Not too long after his wedding to Queen Farida in 1938, King Farouk moved from Qubbeh Palace to Abdeen Palace with his new bride. Abdeen was the official seat of government, so it was a significant gesture for the king to take residence there. Another queen moved with the king into Abdeen, his mother, Queen Nazli. The newly minted Queen Mother had moved a few times with her husband, the late King Fuad I.

Queen Nazli with then Crown Prince Farouk in the 1920s
Queen Nazli with then Crown Prince Farouk in the 1920s

At her son’s insistence, Nazli would pack her bags and move back into her suite. King Fuad had refurbished the suite in 1929, making it one of the most extravagant suites of the palace. Even more opulent than the Queen Consort’s suite which Queen Farida occupied at the time. Below, we look at some photos of the suite, which consisted of a bedroom, a salon, a dressing room, and a bathroom from Abdeen Palace: The Jewel of 19th Century Cairo.

Queen Nazli’s Secret Marriage to Ahmed Hassanein Pacha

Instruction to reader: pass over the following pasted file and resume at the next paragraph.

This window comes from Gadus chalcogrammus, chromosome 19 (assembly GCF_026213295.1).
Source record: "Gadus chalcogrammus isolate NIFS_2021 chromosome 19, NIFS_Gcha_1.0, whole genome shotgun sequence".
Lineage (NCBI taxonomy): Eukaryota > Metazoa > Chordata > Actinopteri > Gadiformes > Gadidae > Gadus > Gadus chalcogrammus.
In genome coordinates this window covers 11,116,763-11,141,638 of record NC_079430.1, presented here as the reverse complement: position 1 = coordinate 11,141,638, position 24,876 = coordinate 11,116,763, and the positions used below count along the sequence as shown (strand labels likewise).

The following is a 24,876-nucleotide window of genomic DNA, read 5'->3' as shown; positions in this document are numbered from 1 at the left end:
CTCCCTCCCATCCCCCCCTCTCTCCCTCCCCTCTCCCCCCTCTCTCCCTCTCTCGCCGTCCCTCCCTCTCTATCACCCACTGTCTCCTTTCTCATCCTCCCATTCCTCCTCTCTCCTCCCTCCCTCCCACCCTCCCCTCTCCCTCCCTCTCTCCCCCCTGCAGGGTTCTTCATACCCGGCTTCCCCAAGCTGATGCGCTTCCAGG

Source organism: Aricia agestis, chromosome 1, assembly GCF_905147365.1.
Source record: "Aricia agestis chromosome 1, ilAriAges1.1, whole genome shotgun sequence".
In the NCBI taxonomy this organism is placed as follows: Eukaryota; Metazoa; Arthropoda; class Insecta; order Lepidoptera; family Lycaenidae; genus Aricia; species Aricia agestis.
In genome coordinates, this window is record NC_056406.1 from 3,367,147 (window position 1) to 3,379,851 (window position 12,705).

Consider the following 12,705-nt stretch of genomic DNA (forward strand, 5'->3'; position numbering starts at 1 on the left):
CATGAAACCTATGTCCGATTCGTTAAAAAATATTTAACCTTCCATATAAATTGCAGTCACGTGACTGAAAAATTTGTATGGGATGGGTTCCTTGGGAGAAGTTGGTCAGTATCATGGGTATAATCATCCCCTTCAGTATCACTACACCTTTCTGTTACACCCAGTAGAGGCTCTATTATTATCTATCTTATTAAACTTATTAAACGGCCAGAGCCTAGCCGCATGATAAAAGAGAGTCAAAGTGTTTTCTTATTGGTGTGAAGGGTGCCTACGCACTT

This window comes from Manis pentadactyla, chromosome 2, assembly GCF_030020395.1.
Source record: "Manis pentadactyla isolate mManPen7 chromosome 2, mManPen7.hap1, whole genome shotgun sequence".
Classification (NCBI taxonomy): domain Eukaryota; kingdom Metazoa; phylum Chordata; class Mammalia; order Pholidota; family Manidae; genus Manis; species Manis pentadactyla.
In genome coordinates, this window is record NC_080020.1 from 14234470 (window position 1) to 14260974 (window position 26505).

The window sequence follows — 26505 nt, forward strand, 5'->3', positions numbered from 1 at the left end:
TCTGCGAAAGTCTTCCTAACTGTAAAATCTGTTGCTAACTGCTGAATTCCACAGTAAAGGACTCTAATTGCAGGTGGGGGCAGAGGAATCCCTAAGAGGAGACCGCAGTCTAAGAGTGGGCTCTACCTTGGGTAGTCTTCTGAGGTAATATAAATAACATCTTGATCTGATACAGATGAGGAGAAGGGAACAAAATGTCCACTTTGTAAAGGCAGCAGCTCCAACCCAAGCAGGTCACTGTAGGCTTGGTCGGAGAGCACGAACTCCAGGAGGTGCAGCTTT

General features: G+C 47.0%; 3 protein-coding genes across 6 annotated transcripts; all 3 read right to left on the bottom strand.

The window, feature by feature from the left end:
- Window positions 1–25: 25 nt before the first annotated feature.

The Queen would spend only a few years in Abdeen. Clashing with her son and his wife and on a quest for love, Nazli would move once again. Queen Nazli’s marriage to Ahmed Hassanein Pacha, long kept secret, is now a well-known fact. This secrecy was largely due to Farouk’s disapproval. The son was scandalized by the idea of his mother marrying anyone after his father, let alone his tutor and Chief of Diwan. Nazli was 41 when her 68-year-old husband died. She was expected to shrivel away in mourning for the rest of her years. The Queen Mother was also so much wealthier than Ahmed Hassanein. Not just because of the inheritance from her husband, King Fuad I, but also from her parents, who both came from generational wealth. In one of her pleas to Hassanein Pacha to ask for her son’s permission, the queen mother enthusiastically offered thousands of acres of land. Although Hassanein Pacha declined the offer, the proposal fuelled the king’s fury. When the queen was finally allowed to marry Ahmed Hassanein Pacha, it was agreed to keep the legal marriage a secret.

Queen Nazli moves from Abdeen to her father’s house

Staying in the official palaces would not have been appropriate as Hassanein Pacha was a palace official. So the Queen and her daughters moved to her late father’s house in Dokki. The queen had siblings, but it seems that she inherited this house all for herself. She lived there with Hassanein Pacha. In an interview, his daughter Miss Gaida recalled visiting him there on the weekend and being greeted by the Queen sometimes and her daughters, princesses Faiza and Faika, on other occasions.

Queen Nazli photographed with her daughter in Abdel Rehim Pacha Sabry Palace / Villa Nawal / Al Dokki Palace in 1942 on the occasion of her birthday. Caption reads "at Al Dokki Palace where her Majesty lives"